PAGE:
With gum disease, there are two main types: Gingivitis, where the gums bleed readily, but the sockets aren’t affected, and Periodontitis, where the tooth socket is affected and which can lead to eventual tooth loss. For the purposes of this article, I will refer to gingivitis as ‘bleeding gums’ and periodontitis as ‘gum disease’, knowing full well that the distinction isn’t an accurate one.
As far as interdental cleaning and tooth decay is concerned, in this article we are only interested in preventing decay in between our teeth, assuming that our toothbrushing technique will prevent decay on the areas which it can reach.
So now the question becomes “Do I need to clean interdentally to prevent gum disease and tooth decay?”.
Okay, we’re getting somewhere. Let’s look at every permutation of that question:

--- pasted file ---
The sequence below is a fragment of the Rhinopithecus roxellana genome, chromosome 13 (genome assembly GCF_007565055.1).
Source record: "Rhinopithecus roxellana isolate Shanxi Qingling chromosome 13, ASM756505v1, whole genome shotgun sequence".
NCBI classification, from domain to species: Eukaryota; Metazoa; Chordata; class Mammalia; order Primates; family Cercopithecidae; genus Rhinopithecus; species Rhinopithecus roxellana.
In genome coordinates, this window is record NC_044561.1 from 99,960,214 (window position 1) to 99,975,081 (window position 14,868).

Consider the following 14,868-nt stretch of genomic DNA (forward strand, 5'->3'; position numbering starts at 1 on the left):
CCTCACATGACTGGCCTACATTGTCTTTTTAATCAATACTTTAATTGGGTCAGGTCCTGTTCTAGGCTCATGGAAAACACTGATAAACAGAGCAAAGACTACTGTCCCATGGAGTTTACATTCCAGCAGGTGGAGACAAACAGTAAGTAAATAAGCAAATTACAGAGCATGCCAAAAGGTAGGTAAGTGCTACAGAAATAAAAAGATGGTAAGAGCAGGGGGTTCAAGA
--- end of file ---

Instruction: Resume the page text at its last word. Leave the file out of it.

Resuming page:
- Do I need to use floss, interdental brushes, interdental cleaning sticks or oral irrigation to prevent bleeding gums?
- Do I need to use floss, interdental brushes, interdental cleaning sticks or oral irrigation to prevent gum disease?
- Do I need to use floss, interdental brushes, interdental cleaning sticks or oral irrigation to prevent tooth decay?
Show me the facts, man.
So, effectively twelve questions to answer. The best place to get evidence to answer questions of a healthcare-related matter is the Cochrane Library. This organisation critically appraises the thousands of scientific articles which are written every day and determines whether there is any strong evidence to support various theories.